6-8 year-olds

Becoming more aware of tonality; Match pitch with more accuracy; Tonal accuracy becomes more secure as child ends their 6th year; May sing more accurately alone than with a group

Enjoy moving with teacher direction; Can keep a beat when clapping with music; Are growing in ability to discriminate duration, loudness, rhythm patterns, pitch & tonal patterns; This is a time to practice basic music skills



During each music class we focus on singing, beat/rhythm, and expression/listening. 

The songs not only help the child musically but also socially, emotionally, physically and cognitively. 

Look at a few of the songs from the program and see what they are learning.







Engine, Engine

leadership, group participation

successful actions

coordination with beat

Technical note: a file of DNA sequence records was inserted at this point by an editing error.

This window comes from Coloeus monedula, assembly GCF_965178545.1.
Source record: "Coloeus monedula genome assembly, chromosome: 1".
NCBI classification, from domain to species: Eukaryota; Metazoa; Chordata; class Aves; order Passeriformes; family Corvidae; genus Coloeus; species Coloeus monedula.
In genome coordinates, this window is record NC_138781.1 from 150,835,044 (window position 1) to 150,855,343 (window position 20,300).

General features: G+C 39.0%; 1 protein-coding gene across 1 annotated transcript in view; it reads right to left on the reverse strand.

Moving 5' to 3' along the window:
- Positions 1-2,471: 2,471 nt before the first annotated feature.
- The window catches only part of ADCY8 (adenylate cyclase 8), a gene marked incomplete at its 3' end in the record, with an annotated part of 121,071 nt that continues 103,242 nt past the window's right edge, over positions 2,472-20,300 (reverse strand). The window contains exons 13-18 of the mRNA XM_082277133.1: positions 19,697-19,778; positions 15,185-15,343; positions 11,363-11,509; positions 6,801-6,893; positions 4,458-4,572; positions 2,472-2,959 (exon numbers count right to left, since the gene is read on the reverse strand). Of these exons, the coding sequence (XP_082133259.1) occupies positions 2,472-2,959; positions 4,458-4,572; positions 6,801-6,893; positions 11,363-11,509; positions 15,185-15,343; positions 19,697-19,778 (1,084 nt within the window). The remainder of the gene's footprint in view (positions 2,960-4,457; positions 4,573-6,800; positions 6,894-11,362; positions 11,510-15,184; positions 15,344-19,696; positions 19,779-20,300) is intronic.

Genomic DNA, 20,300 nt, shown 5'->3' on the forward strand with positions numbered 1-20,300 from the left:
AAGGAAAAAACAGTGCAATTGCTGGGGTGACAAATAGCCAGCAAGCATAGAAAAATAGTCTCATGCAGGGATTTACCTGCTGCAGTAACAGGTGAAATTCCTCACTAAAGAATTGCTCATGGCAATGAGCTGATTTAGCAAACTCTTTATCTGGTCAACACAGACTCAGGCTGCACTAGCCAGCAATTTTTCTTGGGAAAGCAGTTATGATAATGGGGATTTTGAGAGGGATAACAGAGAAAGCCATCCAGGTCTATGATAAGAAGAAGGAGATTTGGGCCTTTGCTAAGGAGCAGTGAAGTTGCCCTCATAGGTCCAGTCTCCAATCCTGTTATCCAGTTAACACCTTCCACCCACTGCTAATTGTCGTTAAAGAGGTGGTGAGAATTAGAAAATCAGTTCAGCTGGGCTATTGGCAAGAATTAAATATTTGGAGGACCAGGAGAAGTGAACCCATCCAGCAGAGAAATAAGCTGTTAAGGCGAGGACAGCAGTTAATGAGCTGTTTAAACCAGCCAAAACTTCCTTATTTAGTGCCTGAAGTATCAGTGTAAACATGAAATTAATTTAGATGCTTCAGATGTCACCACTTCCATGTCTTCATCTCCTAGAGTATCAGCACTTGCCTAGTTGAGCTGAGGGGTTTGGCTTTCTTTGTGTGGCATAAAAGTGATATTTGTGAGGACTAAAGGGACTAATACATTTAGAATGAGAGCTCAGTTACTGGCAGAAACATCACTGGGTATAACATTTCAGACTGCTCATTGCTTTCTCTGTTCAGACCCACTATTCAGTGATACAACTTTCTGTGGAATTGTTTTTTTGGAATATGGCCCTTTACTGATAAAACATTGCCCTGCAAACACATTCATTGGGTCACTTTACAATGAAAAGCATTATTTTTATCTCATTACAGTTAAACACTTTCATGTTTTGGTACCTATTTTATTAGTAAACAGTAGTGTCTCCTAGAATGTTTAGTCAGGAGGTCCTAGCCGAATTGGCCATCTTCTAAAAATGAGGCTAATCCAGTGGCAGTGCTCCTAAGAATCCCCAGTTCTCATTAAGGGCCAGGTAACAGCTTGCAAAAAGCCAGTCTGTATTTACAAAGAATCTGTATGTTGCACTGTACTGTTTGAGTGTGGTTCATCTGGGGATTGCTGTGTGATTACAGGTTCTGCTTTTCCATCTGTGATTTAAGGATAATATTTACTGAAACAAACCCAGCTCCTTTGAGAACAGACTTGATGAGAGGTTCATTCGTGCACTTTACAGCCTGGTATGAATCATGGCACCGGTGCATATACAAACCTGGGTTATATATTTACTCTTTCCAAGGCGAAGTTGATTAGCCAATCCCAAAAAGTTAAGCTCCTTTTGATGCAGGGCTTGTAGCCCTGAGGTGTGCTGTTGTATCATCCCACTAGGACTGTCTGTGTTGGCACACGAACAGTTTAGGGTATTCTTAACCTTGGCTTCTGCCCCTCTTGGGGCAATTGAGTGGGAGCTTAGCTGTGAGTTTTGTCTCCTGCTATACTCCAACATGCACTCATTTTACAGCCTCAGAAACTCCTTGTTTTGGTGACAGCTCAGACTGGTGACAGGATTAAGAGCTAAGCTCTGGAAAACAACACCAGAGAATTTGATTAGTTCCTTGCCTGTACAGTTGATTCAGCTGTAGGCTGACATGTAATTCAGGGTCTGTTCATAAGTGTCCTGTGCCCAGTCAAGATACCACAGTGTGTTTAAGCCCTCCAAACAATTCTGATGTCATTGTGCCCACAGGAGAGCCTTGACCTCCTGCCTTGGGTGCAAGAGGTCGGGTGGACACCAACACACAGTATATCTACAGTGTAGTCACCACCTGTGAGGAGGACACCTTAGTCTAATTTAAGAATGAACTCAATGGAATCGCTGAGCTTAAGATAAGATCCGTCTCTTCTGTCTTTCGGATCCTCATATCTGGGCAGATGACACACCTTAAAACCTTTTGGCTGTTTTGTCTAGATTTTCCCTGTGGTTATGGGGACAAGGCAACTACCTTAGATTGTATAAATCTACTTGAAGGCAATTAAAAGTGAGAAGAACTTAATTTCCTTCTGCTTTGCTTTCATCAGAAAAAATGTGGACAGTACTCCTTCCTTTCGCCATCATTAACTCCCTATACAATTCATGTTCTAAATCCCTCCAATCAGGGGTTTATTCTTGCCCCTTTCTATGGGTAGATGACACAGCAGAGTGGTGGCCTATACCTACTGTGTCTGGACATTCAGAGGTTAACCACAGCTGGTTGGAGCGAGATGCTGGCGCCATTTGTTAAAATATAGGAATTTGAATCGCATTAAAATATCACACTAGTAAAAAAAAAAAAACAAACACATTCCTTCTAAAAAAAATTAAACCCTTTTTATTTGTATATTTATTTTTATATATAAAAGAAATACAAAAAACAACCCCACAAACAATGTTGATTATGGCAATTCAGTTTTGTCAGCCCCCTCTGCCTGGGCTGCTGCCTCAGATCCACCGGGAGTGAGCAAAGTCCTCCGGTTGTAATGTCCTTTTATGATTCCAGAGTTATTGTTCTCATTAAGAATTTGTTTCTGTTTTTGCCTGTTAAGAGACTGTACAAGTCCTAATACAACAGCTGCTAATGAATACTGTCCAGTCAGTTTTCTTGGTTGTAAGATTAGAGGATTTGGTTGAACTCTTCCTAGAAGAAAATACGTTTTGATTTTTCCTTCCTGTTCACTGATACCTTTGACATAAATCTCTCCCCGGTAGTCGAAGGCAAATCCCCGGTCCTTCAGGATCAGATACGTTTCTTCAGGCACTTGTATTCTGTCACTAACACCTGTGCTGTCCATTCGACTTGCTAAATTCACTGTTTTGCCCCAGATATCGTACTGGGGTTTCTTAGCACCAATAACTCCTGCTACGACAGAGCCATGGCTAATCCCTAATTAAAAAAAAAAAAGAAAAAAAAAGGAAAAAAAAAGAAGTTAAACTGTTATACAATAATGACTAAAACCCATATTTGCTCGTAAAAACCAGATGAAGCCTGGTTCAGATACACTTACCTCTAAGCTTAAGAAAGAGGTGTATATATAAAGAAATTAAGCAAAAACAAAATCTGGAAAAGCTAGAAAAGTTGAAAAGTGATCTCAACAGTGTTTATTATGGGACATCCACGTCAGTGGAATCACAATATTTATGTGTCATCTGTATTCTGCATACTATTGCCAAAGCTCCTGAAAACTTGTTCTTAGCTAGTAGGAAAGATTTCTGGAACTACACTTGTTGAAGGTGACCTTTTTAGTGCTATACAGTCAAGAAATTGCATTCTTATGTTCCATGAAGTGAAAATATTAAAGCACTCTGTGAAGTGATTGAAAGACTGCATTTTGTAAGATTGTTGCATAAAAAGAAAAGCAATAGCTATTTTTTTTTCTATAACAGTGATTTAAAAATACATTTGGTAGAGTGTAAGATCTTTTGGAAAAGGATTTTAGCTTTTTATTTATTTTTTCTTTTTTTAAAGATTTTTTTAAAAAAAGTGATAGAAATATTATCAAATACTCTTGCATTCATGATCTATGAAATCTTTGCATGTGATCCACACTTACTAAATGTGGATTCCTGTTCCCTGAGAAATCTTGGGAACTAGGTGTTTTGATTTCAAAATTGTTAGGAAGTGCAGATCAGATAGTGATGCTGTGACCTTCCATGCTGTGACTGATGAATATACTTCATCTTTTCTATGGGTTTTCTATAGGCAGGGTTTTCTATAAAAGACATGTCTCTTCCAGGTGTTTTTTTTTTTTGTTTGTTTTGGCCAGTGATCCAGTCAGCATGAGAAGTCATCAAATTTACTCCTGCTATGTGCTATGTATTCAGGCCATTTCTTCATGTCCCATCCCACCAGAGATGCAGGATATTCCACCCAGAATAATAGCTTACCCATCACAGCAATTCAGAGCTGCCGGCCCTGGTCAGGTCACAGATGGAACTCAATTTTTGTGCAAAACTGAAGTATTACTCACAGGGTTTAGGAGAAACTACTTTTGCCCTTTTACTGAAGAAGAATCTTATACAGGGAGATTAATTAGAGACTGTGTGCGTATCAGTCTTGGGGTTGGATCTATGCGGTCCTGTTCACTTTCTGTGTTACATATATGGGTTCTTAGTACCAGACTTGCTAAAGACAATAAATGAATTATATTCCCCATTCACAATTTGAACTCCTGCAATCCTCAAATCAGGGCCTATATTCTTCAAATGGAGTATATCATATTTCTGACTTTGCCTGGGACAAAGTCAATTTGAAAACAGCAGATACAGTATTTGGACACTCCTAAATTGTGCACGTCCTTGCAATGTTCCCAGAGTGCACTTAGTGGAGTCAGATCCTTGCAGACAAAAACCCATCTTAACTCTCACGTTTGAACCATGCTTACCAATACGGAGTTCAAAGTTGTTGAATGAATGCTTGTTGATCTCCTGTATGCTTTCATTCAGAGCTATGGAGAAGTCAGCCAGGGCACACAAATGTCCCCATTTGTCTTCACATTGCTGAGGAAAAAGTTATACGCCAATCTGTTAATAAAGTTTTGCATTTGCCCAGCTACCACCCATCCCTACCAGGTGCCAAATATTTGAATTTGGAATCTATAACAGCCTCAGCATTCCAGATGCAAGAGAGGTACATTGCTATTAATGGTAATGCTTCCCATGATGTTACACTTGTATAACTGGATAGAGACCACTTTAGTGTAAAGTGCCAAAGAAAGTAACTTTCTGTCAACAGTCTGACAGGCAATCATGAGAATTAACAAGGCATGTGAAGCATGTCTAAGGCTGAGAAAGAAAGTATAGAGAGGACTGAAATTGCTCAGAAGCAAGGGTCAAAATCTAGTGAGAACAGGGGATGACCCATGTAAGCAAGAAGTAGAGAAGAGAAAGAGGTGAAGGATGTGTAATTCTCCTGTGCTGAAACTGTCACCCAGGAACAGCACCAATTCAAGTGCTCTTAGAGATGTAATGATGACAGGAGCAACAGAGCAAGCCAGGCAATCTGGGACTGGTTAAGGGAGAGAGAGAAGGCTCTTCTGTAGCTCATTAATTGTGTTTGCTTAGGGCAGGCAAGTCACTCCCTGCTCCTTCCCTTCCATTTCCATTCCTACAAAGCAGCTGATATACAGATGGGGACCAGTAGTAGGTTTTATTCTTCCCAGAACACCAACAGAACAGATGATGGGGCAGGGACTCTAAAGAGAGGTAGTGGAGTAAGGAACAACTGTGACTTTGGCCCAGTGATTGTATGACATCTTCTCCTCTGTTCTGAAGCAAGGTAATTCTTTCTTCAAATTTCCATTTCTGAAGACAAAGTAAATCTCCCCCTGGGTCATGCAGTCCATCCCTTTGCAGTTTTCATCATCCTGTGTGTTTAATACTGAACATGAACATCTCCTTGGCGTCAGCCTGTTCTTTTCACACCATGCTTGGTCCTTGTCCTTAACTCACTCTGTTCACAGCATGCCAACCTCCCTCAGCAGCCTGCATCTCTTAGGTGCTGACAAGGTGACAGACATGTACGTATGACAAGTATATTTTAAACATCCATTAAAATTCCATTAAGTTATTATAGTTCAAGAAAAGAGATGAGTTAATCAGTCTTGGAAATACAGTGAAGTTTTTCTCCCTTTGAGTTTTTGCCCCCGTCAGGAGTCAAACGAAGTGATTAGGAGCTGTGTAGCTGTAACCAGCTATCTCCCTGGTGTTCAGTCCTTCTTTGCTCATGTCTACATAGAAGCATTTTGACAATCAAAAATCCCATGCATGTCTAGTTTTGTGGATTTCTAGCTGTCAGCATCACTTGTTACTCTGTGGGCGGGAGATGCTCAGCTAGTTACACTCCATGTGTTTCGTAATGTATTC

Rhythm, vocal play, phrases

Clickety Clack

group participation

Successful  actions, light touch

small motor movement & coordination; touch


managing cadences; triplets & compound meter

High Stepping Horses

managing personal space

successful actions

coordination with beat

understand which movement to do

beat, rhythm, melodic contour

Wheels on the Bus

group participation

successful actions

small & gross motor movement; coordination

sequencing, patterns

phrases, cadences, anacrusis

Where is Baby's Nose

taking turns, learning names

own name sung in class; light touch

identifying body

sequencing, patterns, language usage

phrases; cadence; melodic contour

Johnny Works with One Hammer

group participation; managing personal space

own name sung in class

gross motor movement; coordination

sequencing; patterns; problem solving

cadence; phrases, rhythm; strong beat

Fall is Here

managing personal space;  group participation

Arrive home successfully; allowed to choose part

gross motor movement

timing, patterns

Solo singing; melody, rhythm, cadence

Charlie Over the Ocean

taking turns, learning names

own name sung in class; conflict resolution

gross motor movement- running

timing, sequencing, patterns

Solo singing; AABB form; cadence